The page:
You'll notice I couldn't resist adding some of my West African fabric--it looks so good with the black, but apparently there is colored Pet-Screen now?  I haven't looked for it, so perhaps it's easy to find.  And I turned one into a purse by adding a strap--it's useful for hikes, bike riding and birding trips, when I just need a few things.
The bags above are from Nancy Ota's website; aren't they cute?!  

Thursday, July 7, 2011

Other stuff I've made: Sweater for friends' new baby girl!

Okay, this beautiful girl is 9 months now.  But I made this right after she was born & thought I'd made it plenty big enough.  But, it fit her when she was only 3-4 months old.  Which shows you how much I know about babies!  It's cotton & I could not get the neck to be the right size (I can't remember which book I got this from--something from the library).  So I just made a neck opening and crocheted buttons to close it.  The trim on the edge is also crocheted.

Wednesday, July 6, 2011

Other stuff I've made: Sweater for the Roommate

Here's a sweater I made for the roommate for Xmas 2009.   He has another I made 20+ yrs ago & it was too loose when it was finished, is rather ridiculous now.  I may unravel it & do something else with the yarn.  Anyway, we met at a college radio station, hence the gadgets on his sweater (see detail).  He loves it & gets lots of compliments on it.  It's fun to make stuff for him, because he will wear it.  I also like having a roommate to dress up.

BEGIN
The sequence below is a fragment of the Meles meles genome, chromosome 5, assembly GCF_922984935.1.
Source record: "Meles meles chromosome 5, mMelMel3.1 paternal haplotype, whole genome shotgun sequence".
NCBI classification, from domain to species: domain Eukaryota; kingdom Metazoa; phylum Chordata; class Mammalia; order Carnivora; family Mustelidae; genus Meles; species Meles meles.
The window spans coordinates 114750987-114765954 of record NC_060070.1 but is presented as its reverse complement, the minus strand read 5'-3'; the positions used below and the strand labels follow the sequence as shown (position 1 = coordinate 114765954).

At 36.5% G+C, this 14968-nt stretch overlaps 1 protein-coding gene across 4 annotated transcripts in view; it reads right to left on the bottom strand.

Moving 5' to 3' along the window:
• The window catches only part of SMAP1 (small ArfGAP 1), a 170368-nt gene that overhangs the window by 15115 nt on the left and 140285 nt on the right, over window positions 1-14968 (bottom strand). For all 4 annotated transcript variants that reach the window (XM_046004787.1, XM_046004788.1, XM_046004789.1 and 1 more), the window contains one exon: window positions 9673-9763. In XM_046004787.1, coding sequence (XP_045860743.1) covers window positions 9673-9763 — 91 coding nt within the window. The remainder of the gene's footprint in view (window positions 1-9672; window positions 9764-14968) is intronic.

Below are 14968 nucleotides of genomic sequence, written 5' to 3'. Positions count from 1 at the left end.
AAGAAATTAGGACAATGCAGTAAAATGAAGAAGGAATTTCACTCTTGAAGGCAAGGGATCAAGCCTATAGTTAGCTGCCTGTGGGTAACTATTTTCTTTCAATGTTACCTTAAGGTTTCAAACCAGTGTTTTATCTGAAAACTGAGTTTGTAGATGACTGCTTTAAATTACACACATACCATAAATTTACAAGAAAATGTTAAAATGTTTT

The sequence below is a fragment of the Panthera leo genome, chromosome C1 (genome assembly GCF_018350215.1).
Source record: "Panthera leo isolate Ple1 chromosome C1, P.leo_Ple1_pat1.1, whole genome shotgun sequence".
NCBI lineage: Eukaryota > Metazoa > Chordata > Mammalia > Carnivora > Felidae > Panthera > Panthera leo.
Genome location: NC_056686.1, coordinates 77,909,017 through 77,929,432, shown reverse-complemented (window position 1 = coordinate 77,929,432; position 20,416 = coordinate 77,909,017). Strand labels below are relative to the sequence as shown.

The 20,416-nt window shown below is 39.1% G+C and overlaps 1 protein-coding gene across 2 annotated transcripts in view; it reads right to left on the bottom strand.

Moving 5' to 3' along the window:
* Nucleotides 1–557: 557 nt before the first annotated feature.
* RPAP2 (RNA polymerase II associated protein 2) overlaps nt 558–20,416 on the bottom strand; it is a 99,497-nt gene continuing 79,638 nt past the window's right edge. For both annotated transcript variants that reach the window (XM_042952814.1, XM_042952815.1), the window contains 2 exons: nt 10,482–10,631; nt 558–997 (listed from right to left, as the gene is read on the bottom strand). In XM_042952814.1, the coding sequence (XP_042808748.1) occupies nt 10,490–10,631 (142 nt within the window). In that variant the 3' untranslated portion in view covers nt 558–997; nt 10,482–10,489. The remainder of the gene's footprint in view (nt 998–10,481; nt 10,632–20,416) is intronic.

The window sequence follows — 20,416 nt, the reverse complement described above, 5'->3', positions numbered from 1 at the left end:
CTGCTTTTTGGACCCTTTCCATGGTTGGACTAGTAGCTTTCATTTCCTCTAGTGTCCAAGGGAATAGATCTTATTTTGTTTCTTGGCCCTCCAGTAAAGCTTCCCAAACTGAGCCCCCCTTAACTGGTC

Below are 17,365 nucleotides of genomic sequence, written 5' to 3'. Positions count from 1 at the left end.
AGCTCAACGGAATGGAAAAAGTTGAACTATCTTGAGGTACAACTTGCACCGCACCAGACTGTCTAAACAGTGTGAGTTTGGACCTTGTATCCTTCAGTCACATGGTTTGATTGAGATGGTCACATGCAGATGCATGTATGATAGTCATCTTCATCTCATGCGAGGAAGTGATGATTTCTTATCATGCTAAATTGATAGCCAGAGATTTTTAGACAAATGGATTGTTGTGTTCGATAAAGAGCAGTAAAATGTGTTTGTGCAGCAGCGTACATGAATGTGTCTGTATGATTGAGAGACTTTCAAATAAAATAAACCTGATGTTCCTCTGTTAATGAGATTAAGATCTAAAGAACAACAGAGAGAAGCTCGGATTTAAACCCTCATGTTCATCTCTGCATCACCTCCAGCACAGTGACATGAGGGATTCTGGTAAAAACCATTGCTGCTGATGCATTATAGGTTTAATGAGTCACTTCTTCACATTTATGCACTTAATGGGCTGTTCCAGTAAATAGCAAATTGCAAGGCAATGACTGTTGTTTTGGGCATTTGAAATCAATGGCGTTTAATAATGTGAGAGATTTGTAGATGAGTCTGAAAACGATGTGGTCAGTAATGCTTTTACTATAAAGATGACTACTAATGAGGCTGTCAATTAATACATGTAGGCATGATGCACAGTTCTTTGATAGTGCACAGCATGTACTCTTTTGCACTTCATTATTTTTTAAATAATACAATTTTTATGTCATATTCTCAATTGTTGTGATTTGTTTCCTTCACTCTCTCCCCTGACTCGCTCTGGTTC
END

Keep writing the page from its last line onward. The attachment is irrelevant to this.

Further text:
BTW, I've just added a tag cloud to the blog (near the bottom) & have started trying to standardize the labels (tags) I add so with any luck these posts will be searchable.  Let me know if you think I'm missing any useful tags or if you think I've mis-tagged something.  I'm a librarian, so tagging is my life!!

Tuesday, July 5, 2011

Other stuff I've made: Quilts

West African Fabric Shop
I'm always raving about West African textiles & the roommate's & my 5-week shopping trip are some quilts to show you what I made.  I bought a lot of fabric, and haven't made much of a dent in it, so plan to use more for dresses, shirts for the roommate, etc...